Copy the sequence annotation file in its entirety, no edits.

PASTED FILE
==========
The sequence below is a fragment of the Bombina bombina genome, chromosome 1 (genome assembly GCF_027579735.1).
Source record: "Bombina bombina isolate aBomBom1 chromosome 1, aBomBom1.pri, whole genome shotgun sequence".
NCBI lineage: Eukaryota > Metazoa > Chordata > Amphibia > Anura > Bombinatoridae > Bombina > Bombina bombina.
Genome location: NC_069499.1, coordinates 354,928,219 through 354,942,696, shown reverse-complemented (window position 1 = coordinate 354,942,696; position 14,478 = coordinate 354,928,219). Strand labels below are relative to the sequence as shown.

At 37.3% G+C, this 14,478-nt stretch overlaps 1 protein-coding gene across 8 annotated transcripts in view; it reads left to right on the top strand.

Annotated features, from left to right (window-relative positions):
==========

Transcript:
The sequence below is a fragment of the Bombina bombina genome, chromosome 1 (genome assembly GCF_027579735.1).
Source record: "Bombina bombina isolate aBomBom1 chromosome 1, aBomBom1.pri, whole genome shotgun sequence".
NCBI lineage: Eukaryota > Metazoa > Chordata > Amphibia > Anura > Bombinatoridae > Bombina > Bombina bombina.
Genome location: NC_069499.1, coordinates 354,928,219 through 354,942,696, shown reverse-complemented (window position 1 = coordinate 354,942,696; position 14,478 = coordinate 354,928,219). Strand labels below are relative to the sequence as shown.

At 37.3% G+C, this 14,478-nt stretch overlaps 1 protein-coding gene across 8 annotated transcripts in view; it reads left to right on the top strand.

Annotated features, from left to right (window-relative positions):